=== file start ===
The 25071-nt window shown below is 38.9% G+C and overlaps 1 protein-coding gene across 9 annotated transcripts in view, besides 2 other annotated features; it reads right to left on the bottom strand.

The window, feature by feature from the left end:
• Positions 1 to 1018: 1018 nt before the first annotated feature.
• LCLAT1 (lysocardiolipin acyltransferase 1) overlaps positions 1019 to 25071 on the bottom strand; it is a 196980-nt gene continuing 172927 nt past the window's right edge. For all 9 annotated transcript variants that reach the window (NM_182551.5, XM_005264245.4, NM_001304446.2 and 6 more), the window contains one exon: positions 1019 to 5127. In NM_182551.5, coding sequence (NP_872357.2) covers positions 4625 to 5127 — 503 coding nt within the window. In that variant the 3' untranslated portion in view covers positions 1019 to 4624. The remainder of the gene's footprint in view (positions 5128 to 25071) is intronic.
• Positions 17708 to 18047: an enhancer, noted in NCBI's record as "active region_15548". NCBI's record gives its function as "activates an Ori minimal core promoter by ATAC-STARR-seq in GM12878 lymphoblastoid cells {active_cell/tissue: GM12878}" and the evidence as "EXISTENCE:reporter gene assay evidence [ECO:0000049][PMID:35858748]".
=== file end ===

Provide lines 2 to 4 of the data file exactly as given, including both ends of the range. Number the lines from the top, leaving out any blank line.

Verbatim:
The window, feature by feature from the left end:
• Positions 1 to 1018: 1018 nt before the first annotated feature.
• LCLAT1 (lysocardiolipin acyltransferase 1) overlaps positions 1019 to 25071 on the bottom strand; it is a 196980-nt gene continuing 172927 nt past the window's right edge. For all 9 annotated transcript variants that reach the window (NM_182551.5, XM_005264245.4, NM_001304446.2 and 6 more), the window contains one exon: positions 1019 to 5127. In NM_182551.5, coding sequence (NP_872357.2) covers positions 4625 to 5127 — 503 coding nt within the window. In that variant the 3' untranslated portion in view covers positions 1019 to 4624. The remainder of the gene's footprint in view (positions 5128 to 25071) is intronic.